Over the years, India’s space research and exploration ventures have catapulted exponentially.
Well, we might not have the best technology in the world, but we do have some of the most brilliant minds who have put India on the world map among the top space agencies.
However, 2017 had a different spark about it when it comes to India’s premier space agency.
From launching a record-breaking 104 satellites with a single rocket, to putting one of the heaviest satellites in space, the Indian Space Research Organisation had a brilliant year.
Since February, ISRO has had four successful launches (and one unsuccessful!), and we look back at what really made ISRO’s 2017—3...2...1... BLAST OFF!
15 February 2017: ISRO Makes History by Launching 104 Satellites with One Rocket
ISRO kicked off 2017 with a big launch (quite literally). In one of the most complicated missions in the history of Indian space exploration, India, with the help of six other nations, launched 104 satellites into space on 15 February 2017.
Of the 104 satellites, three were Indian, 96 were from the United States, and one each from Israel, Kazakhstan, the Netherlands, Switzerland and the United Arab Emirates.
With this launch, India overtook the Russian Space Agency’s record of putting 37 satellites into orbit back in 2014.
Both Prime Minister Narendra Modi and then President Pranab Mukherjee praised the efforts of scientists who pulled off a successful mission.
The main objective of the mission is to provide Remote Sensing Services, where the images sent by the satellite are used for road network monitoring, distribution of water, and creation of land use maps.
The total cost of the mission was around 15 million dollars (that’s way cheaper than what it took to make the movie Gravity).
5 May 2017: India Launches South Asia Satellite
Summer was just easing into the country and India was preparing for its second launch of the year. Finally, on 5 February 2017, the GSLV-F09 (Geosynchronous Satellite Launch Vehicle) took flight from the second launch pad at the Satish Dhawan Space Centre in Andhra Pradesh.
Prime Minister Narendra Modi, in the company of leaders from Afghanistan, Bangladesh, Bhutan, Maldives, Nepal and Sri Lanka, joined via video conferencing to celebrate the successful launch of India’s heaviest satellite.
The GSLV-F09’s main objective is to establish a smooth communication network amongst the South Asian nations by providing them with applications in Ku-band, which gives them a higher frequency range to communicate in. This will enable telecommunication, tele-education and tele-medicine, as well as mapping of natural resources.
The satellite is amongst the heaviest that’s been launched by ISRO, and weighs 640-tonne, which is equal to the weight of 200 fully-grown Asian elephants, or five fully-loaded Boeing Jumbo Jets.
Predicting weather forecasts, land monitoring, and quick response to natural disasters are some of the other benefits of the satellite.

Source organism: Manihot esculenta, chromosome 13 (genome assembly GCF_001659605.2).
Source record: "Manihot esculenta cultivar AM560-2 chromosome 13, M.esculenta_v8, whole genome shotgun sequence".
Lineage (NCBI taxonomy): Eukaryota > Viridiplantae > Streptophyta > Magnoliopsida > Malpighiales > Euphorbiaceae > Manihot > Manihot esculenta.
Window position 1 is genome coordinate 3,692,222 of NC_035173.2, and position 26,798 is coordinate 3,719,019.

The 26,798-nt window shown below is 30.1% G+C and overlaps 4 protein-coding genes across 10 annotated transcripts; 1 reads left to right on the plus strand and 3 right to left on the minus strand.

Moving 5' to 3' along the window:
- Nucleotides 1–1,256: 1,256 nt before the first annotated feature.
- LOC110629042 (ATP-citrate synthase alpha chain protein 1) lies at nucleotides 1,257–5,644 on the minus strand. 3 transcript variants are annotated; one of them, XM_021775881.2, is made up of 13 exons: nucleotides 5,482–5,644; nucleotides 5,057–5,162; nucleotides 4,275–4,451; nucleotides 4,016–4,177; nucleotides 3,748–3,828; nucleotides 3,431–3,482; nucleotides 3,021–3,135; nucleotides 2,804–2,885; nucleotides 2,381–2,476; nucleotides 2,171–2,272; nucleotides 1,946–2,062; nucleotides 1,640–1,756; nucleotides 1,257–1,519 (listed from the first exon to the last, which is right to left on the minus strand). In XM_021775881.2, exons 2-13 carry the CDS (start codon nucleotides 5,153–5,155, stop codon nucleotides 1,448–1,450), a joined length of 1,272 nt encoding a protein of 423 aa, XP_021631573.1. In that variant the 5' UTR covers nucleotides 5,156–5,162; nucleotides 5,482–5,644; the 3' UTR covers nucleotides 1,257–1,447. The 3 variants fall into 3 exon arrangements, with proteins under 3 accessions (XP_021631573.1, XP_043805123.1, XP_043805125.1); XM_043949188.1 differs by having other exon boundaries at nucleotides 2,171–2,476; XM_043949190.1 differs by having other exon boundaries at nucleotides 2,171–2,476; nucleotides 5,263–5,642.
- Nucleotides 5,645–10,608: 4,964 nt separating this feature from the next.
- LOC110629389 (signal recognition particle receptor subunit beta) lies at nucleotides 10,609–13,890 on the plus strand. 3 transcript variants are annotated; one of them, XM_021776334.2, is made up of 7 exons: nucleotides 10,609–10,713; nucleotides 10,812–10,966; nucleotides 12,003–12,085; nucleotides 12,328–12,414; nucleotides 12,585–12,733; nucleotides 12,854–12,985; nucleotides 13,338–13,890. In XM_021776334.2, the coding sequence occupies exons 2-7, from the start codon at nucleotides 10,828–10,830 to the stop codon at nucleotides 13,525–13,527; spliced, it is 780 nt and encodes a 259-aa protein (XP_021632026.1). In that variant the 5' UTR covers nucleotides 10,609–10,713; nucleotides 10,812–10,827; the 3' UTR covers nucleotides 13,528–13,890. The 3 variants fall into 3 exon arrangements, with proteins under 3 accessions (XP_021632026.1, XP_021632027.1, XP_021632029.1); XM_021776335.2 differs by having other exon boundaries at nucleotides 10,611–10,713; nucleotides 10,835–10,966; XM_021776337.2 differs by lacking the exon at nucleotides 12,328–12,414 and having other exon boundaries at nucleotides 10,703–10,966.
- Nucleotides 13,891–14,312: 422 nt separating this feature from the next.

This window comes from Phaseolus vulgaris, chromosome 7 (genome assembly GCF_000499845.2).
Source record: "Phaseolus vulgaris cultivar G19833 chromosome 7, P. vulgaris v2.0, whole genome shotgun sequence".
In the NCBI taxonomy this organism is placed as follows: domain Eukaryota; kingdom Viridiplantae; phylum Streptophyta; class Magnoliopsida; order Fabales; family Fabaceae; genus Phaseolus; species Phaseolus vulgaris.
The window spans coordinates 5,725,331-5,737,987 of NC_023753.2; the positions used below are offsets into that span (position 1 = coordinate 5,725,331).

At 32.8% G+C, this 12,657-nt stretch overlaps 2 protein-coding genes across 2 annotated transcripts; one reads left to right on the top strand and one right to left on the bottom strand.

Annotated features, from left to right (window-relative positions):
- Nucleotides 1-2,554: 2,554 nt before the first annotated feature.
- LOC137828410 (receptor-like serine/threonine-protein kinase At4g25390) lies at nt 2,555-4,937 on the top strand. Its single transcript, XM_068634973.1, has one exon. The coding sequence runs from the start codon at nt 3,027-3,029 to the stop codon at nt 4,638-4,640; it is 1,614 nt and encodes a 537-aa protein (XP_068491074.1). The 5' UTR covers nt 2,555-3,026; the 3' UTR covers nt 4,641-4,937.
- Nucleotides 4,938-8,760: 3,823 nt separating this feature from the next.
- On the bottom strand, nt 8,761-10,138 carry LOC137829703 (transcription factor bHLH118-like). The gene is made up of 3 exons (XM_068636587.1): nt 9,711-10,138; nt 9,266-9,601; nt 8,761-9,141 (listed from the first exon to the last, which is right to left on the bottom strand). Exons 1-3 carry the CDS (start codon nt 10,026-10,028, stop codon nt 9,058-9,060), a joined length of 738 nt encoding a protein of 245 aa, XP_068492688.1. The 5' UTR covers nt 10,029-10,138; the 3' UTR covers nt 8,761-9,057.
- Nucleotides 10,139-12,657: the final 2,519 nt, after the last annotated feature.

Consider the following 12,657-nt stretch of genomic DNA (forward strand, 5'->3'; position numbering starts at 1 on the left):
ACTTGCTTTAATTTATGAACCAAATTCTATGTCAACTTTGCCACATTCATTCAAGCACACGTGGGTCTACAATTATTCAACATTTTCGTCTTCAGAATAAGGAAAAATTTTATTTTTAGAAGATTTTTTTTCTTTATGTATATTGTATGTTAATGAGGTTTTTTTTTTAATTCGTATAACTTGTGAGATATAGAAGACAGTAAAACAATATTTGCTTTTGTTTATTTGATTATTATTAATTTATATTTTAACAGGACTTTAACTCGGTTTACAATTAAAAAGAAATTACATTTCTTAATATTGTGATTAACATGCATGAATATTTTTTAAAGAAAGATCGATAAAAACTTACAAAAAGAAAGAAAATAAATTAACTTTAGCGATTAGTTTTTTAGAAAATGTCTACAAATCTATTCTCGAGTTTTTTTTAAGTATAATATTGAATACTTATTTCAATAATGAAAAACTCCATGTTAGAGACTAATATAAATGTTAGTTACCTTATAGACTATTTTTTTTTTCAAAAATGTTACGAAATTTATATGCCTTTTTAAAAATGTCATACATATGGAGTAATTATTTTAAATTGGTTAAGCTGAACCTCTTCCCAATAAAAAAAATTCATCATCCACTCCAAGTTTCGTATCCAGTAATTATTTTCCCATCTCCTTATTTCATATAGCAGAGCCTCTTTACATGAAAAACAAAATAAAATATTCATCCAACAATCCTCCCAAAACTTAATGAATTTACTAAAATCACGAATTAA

If cooperation through land is not possible, we can be connected through space.Ashraf Ghani, President of Afghanistan
23 June 2017: ISRO Launches 31 Satellites in a Single Flight
Q. When you want to launch more than 30 satellites into space, who do you call?
Ghostbusters ! Oh sorry, I meant ISRO!
Yes, that’s the kind of year the Indian Space Research Organisation was having. After launching 104 satellites with one rocket, launching 31 was a walk in the park.
The PSLV-C38 (Polar Satellite Launch Vehicle) was a 995 kilogram rocket that comprised 31 satellites from countries like the US, UK and Germany.
Apart from cartographic applications, the satellite is also being used for monitoring roads and keeping track of water distribution.
Post this launch, the total number of Indian satellites launched by PSLV stands at 48.
29 July 2017: Another Indian Communication Satellite Enters Orbit
The GSAT-17 became the 18th communication satellite to be put in space by ISRO, as it joined a fleet of the 17 India satellites already circling the planet. The GSAT-17 has been designed for an operational lifespan of about 15 years.
The rocket comprises multiple satellites, of which the ‘Hellas Sat 3’s main objective is to deliver direct-to-home and telecom services. The total cost of the mission was Rs 1,013 crore, including the launch fee.
On the other hand, the ‘Inmarsat-S EAN’ component plays the role of providing the satellite portion of Inmarsat's new European Aviation Network.
ISRO’s is all geared up to make 2018 a special year as well.
Amongst an array of missions like the Chandrayaan-2, which it plans to launch in the month of March 2018, there are also plans to launch at least one mission every month!
We are planning to have at least one launch mission a month in 2018 to deploy satellites in the earth’s orbit for various applicationsAS Kiran Kumar, Chairman, ISRO
With such a busy schedule for 2018, ISRO is really making it tough for its competitors to keep up. Rest assured that India’s space exploration agency is flying high.
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